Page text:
Trova il tuo prossimo libro preferito

Abbonati oggi e leggi gratis per 30 giorni
Living Our Language: Ojibwe Tales and Oral Histories

Living Our Language: Ojibwe Tales and Oral Histories

Leggi anteprima

Living Our Language: Ojibwe Tales and Oral Histories

3/5 (3 valutazioni)
375 pagine
4 ore
Jun 1, 2010


A language carries a people's memories, whether they are recounted as individual reminiscences, as communal history, or as humorous tales. This collection of stories from Anishinaabe elders offers a history of a people at the same time that it seeks to preserve the language of that people.>

As fluent speakers of Ojibwe grow older, the community questions whether younger speakers know the language well enough to pass it on to the next generation. Young and old alike are making widespread efforts to preserve the Ojibwe language, and, as part of this campaign, Anton Treuer has collected stories from Anishinaabe elders living at Leech Lake, White Earth, Mille Lacs, Red Lake, and St. Croix reservations.

Based on interviews Treuer conducted with ten elders—Archie Mosay, Jim Clark, Melvin Eagle, Joe Auginaush, Collins Oakgrove, Emma Fisher, Scott Headbird, Susan Jackson, Hartley White, and Porky White—this anthology presents the elders' stories transcribed in Ojibwe with English translation on facing pages. These stories contain a wealth of information, including oral histories of the Anishinaabe people and personal reminiscences, educational tales, and humorous anecdotes. Treuer's translations of these stories preserve the speakers' personalities, allowing their voices to emerge from the page.

This dual-language text will prove instructive for those interested in Ojibwe language and culture, while the stories themselves offer the gift of a living language and the history of a people.
Jun 1, 2010

Informazioni sull'autore

Anton Treuer, professor of Ojibwe at Bemidji State University, is the author of Ojibwe in Minnesota and several books on the Ojibwe language. He is also the editor of Oshkaabewis Native Journal, the only academic journal of the Ojibwe language.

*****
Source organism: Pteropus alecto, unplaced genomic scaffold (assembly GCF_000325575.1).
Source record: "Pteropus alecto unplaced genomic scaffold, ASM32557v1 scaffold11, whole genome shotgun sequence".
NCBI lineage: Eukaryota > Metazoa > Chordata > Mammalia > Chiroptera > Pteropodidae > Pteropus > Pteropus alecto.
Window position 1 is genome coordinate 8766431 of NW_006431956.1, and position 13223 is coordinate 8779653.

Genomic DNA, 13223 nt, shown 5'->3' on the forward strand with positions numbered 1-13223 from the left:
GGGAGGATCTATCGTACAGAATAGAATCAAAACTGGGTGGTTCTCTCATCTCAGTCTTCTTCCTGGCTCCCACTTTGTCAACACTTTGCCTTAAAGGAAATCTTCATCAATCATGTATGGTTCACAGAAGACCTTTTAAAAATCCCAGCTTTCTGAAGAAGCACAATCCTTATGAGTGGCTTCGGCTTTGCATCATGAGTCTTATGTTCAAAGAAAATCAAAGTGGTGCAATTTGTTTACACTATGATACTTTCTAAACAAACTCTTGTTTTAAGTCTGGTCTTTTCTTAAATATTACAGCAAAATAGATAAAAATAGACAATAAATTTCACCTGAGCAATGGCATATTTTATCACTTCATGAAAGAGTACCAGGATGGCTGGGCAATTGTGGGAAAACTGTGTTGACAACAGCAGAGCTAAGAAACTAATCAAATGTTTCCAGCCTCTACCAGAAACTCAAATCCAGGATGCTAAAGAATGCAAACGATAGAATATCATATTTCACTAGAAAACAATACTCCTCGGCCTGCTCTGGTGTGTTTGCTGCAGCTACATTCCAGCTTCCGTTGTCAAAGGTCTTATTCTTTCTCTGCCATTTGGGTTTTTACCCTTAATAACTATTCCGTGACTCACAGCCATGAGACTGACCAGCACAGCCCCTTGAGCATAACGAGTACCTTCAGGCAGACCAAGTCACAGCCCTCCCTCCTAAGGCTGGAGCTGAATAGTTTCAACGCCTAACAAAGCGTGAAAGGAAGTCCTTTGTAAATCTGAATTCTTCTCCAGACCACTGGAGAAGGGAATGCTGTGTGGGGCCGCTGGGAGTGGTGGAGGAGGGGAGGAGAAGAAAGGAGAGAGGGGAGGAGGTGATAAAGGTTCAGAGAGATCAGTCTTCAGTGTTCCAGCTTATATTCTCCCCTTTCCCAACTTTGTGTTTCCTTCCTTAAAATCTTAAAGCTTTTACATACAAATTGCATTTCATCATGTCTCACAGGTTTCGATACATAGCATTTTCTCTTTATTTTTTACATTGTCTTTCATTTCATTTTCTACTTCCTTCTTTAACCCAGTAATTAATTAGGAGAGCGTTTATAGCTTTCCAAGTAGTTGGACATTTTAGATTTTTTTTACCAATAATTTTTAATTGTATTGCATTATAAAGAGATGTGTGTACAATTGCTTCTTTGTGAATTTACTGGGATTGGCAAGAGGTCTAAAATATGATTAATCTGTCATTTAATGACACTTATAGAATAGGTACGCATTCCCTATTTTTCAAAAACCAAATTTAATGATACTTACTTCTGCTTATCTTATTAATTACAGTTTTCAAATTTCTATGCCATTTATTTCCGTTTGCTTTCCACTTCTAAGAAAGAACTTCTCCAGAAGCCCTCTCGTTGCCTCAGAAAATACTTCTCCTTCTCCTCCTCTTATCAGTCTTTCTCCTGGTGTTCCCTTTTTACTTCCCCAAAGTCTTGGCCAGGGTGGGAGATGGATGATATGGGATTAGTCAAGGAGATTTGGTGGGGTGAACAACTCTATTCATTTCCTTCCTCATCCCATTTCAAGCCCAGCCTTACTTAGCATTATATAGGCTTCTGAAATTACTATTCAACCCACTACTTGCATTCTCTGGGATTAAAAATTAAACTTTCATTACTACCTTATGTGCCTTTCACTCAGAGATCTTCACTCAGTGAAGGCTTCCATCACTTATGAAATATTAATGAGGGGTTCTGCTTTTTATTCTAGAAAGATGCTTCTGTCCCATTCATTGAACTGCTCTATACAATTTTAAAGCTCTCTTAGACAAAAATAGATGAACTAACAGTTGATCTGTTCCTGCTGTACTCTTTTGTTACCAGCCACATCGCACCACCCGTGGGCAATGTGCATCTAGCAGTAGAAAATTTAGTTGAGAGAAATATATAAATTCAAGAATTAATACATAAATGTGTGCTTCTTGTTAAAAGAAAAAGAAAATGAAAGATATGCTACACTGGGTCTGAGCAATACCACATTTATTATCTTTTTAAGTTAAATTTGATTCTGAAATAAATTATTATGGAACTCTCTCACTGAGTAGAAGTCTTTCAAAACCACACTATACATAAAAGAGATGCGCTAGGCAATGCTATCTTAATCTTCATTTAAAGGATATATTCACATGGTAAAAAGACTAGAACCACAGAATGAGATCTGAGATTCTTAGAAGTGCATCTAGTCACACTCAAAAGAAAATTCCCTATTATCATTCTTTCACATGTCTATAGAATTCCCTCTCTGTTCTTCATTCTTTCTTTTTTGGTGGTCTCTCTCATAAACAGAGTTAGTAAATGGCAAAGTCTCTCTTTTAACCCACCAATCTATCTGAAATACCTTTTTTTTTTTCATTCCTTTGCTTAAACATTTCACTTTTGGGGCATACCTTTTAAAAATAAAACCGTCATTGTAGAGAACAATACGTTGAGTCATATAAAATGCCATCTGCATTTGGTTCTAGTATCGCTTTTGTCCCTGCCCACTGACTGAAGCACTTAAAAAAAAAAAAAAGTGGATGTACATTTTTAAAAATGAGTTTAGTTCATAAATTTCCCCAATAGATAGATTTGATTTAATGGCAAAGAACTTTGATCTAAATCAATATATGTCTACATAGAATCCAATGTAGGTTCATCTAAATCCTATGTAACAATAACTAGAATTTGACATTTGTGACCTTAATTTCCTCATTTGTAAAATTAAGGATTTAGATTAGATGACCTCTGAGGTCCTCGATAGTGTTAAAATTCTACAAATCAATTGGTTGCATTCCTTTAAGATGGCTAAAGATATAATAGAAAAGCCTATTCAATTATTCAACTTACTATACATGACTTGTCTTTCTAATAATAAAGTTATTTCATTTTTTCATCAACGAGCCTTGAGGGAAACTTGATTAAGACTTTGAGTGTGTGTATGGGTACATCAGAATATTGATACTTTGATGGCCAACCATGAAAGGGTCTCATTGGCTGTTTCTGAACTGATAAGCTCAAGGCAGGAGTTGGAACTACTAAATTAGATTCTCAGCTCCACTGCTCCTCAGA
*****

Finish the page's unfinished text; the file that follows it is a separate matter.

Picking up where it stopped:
Correlato a Living Our Language

Libri correlati
Articoli correlati

Anteprima del libro

Living Our Language - Anton Treuer

Living Our Language

Native peoples telling their stories, writing their history

The Everlasting Sky: Voices of the Anishinabe People

Gerald Vizenor

Living Our Language: Ojibwe Tales and Oral Histories

Anton Treuer, editor

While the Locust Slept: A Memoir

Peter Razor

Living Our


Ojibwe Tales & Oral Histories

Edited by



Native Voices

Native peoples telling their stories, writing their history

To embody the principles set forth by the series, all Native Voices books are emblazoned with a bird glyph adapted from the Jeffers Petroglyph site in southern Minnesota. The rock art there represents one of the first recorded voices of Native Americans in the Upper Midwest. This symbol stands as a reminder of the enduring presence of Native Voices on the American landscape.

Publication of Native Voices is supported in part by a grant from The St. Paul Companies.

© 2001 by the Minnesota Historical Society. All rights reserved. No part of this book may be used or reproduced in any manner whatsoever without written permission, except in the case of brief quotations embodied in critical articles and reviews. For information, write to the Minnesota Historical Society Press, 345 Kellogg Blvd. W., St. Paul, MN 55102-1906.

The Minnesota Historical Society Press is a member of the Association of American University Presses.

Manufactured in the United States of America

10 9 8 7 6 5 4 3 2 1

The paper used in this publication meets the minimum requirements of the American National Standard for Information Sciences—Permanence for Printed Library materials, ANSI Z39.48-1984

International Standard Book Number

0-87351-403-3 (cloth)